The Kilonova-Chasing Gravitational-Wave Optical Transient Observer is about to be watching the whole sky
Lately, there has been a flood of interest in gravitational waves. After the first official detection at LIGO / Virgo in 2015, data has been coming in showing how common these once theoretical phenomena actually are. Usually they are caused by unimaginably violent events, such as a merging pair of black holes. Such events also have a tendency to emit another type of phenomena—light. So far, it has been difficult to observe any optical associated with these gravitational-wave emitting events. But a team of researchers hope to change that with the full implementation of the Gravitation-wave Optical Transient Observer (GOTO) telescope.
The GOTO project is designed specifically to find and monitor the parts of the sky that other instruments, such as LIGO, detect gravitational waves from. Its original incarnation, known as the GOTO-4 Prototype, was brought online in 2017. Located in La Palma, in the Canary Islands, this prototype consisted of four "unit telescopes" (UTs) housed in an 18ft clamshell dome. In 2020, this prototype was upgraded to 8 UTs, allowing for a much wider view of the sky.
The wide field of view is necessary for its work detecting gravitational-wave based optical phenomena, as directionality of gravitational waves are notoriously difficult to pin down. The wider the field of view of a telescope, the more likely it will be able to detect an event that happens.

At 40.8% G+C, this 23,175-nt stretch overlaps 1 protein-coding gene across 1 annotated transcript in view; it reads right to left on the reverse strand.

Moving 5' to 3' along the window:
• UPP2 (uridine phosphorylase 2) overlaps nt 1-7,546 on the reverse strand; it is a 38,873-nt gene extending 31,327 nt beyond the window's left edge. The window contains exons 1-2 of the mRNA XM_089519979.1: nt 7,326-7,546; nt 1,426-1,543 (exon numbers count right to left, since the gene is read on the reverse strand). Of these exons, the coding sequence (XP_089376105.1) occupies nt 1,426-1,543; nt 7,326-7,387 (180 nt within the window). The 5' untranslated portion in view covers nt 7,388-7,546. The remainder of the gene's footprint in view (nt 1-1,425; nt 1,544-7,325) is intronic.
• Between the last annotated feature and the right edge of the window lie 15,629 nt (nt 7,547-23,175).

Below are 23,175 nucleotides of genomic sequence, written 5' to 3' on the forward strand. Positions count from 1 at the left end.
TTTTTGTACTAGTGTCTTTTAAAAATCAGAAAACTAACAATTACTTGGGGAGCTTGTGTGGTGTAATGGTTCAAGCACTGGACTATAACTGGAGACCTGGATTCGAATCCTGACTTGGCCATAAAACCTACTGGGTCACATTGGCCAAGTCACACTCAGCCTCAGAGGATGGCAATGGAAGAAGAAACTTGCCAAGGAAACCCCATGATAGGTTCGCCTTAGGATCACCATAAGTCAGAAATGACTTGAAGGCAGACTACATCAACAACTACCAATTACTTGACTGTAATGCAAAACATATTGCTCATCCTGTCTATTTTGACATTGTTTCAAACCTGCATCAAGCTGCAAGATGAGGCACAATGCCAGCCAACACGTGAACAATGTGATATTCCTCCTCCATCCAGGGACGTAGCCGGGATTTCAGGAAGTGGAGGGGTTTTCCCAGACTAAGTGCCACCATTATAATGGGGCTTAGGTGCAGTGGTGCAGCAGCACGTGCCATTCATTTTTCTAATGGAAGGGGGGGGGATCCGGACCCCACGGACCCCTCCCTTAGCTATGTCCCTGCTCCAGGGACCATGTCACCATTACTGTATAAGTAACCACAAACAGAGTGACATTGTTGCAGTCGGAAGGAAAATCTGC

As such, the operators of GOTO started an upgrade plan in 2020. These upgrades included an additional 8 UT in a separate dome at the same observatory, which is due to be added in early 2021. More ambitiously, the team plans to recreate the two-unit array in La Palma at the Siding Spring Observatory in New South Wales, Australia. With these telescopes on opposite sides of the world, GOTO will "enable close to 24-hour observations, ensuring that GOTO is able to react to alerts whenever they occur," according to a recent paper.
Those alerts are an extremely important part of GOTO's observational planning. They come from NASA's Gamma-ray Coordination Network (GCN), an alert system that monitors not only gravitational waves, but also other phenomena that could produce interesting optical data, such as kilonovas or gamma ray bursts.
GOTO monitors this network through it's software package, which is also a key component to overall system operation. The GOTO Telescope Control System (G-TeCS) is a custom-written Python script that monitors for signals of interest, calculates which signal is the highest priority, and then physically moves the telescopes to an observing position. It is also able to do all of that in less than 30 seconds, allowing for an extremely quick turnaround in order to observe these transient phenomena of interest.
Once the telescopes are positioned, G-TeCS is also able to collect and analyze images. It compares any images it captures with a calibration image, and uses a type of artificial intelligence known as a convolutional neural network to assign a score to the likelihood that it detected a signal of interest. As with so much AI assisted research, humans are the last part in the analysis chain. Researchers use a tool called GOTO Marshall to individually validate high interest targets, and can also schedule follow-up observations with other telescopes in the area.
All of this software system is controlled remotely at the University of Warwick, who leads the GOTO project, which includes nine other institutions from the U.K., Australia, Thailand, Spain, and Finland. As they continue to implement their planned improvements, and data continues to come in, we'll start to be able to visualize the catastrophic events associated with some of the most violent phenomena in the universe.